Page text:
The number of suspected cases of microcephaly peaked after a lag of 30–33 weeks from the peak in AEI cases (Figure 2, panel B), which corresponded to potential infections of mothers during the first trimester of gestation (7–8 months before giving birth). Negative correlations observed at early lag periods were a function of the fact that most AEI cases occurred early in the study period when there were no suspected cases of microcephaly.

Discussion

Our analyses showed clear and strong cross-correlations for GBS and suspected cases of microcephaly with the original AEI outbreak in Salvador during 2015. These correlations were particularly noteworthy, given delays in case reporting, challenges with diagnosis, and ongoing investigations. Correlations were particularly clear-cut for GBS when a lag of 5–9 weeks from AEI was considered. These results complement a recent case–control study (8), which reported an association of GBS with Zika virus in French Polynesia.
Of even more public health interest might be the strong association between outbreaks of AEI and children born with suspected microcephaly (30–33 weeks apart), which demonstrated a strong temporal association between potential exanthematous disease in the first trimester of pregnancy and birth outcome. These results also complement results of studies that linked febrile rash illness suggestive of Zika virus infection during the first trimester of pregnancy and an increased incidence of microcephaly in newborns (23,24). The ongoing decrease in number of suspected cases of microcephaly in 2016, which has occurred despite continuing and increasing public health and media attention to this serious pregnancy outcome, is particularly noteworthy and matches the reduction in number of cases of microcephaly predicted for Salvador in early 2016 (25,26).
Recent statements by researchers in Brazil and elsewhere and reports in the media have raised doubts about the actual baseline number of cases of microcephaly in Brazil and questioned the number of cases associated with exposure to Zika virus, given limited baseline data and greatly increased recognition and attention to this phenomenon (27). Our results support the link between births of children suspected of having microcephaly and exposure of a pregnant woman to an AEI putatively caused by Zika virus during the first trimester of pregnancy. This link was based on the time-lagged correlation between these 2 factors and the decrease in incidence of congenital manifestations since mid-December 2015.
Although such temporal associations do not prove causation, their strength and pattern makes a major contribution to the growing body of data supporting the association of GBS and congenital malformations with previous exposure to Zika virus (or, at least, an AEI). Furthermore, estimated time lags provide insight into the high-risk exposure period that might lead to these complications and, consequently, help public health and vector control authorities target control and protection efforts more effectively. Additional individual and population level investigations, both clinical and epidemiologic (case–­control and cohort studies) are needed, as are increased resources for surveillance, vector control, and diagnostic capabilities to make definitive connections. With emerging infectious diseases increasing worldwide (28), investing in public health surveillance on the city, state, national, and global levels is one of the most cost effective way to help address these ongoing and increasing challenges (29).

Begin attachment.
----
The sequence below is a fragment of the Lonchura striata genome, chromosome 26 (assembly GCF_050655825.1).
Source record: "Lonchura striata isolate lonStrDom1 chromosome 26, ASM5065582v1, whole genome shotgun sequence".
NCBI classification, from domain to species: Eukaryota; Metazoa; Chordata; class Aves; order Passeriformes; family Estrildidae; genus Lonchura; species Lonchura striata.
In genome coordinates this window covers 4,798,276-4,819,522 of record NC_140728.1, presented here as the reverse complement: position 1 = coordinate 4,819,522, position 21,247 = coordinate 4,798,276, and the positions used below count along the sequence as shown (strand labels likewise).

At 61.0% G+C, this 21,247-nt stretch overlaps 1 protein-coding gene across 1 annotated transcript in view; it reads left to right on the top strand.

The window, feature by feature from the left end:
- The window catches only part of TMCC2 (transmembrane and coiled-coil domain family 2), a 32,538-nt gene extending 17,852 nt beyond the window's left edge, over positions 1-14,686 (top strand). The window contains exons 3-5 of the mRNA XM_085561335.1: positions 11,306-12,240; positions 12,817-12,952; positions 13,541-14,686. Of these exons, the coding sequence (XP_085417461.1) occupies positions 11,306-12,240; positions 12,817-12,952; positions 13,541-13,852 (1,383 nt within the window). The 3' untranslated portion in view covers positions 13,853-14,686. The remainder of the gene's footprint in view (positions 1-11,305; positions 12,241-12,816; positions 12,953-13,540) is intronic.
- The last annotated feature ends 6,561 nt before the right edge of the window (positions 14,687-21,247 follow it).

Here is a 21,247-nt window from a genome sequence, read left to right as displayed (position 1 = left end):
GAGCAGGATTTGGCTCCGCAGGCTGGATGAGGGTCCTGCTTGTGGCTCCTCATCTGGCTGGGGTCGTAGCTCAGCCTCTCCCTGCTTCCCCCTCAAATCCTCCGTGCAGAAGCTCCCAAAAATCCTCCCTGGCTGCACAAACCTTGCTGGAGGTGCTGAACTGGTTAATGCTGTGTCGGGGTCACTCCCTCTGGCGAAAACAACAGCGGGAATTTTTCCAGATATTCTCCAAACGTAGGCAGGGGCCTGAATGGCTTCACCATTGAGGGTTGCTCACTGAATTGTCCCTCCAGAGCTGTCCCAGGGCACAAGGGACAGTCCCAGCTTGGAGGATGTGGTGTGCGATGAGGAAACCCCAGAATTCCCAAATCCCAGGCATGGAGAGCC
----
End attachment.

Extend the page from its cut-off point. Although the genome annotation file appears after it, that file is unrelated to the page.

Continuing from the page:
As an epidemiologic investigation relying on population-level analyses, this study had several limitations. Our data were collected by CIES from different sources, diagnoses were not always definitive, and case definition criteria and case ascertainment were prone to changes, as is common during initial outbreak investigations of novel events. This limitation is particularly true for the AEI outbreak, for which cases were not subjected to an extensive laboratory investigation. In a previous study, we showed that Zika virus, chikungunya virus (CHIKV), and dengue virus were circulating and associated with AEI cases during the outbreak (3). On the basis of clinical manifestations for reported AEI case-patients and epidemiologic evidence for the spread of Zika virus in Brazil and to the rest of the Americas, and given the challenges in identifying Zika virus in serum samples, this virus was probably the main arbovirus involved in the AEI outbreak in Salvador during our study. Furthermore, although dengue (30,31) and chikungunya (32,33) have been associated with GBS, dengue epidemics have occurred for decades without any associated outbreaks of microcephaly or other severe congenital malformations, and CHIKV infections that occur in pregnant women before the peripartum period do not appear to pose congenital risks (34,35).
In French Polynesia, during the chikungunya outbreak in 2014–2015, an increase in GBS cases was observed (33). Thus, Zika virus and CHIKV might have played a role in emergence of GBS cases in Salvador. Unfortunately, our study design (because of limited available diagnostic data) precluded determining the frequency of each circulating arbovirus during the AEI outbreak. These data are needed to determine whether different arboviral infections peaked at the same time or whether the AEI peak represented the junction of distinct epidemic curves for sequential arbovirus outbreaks.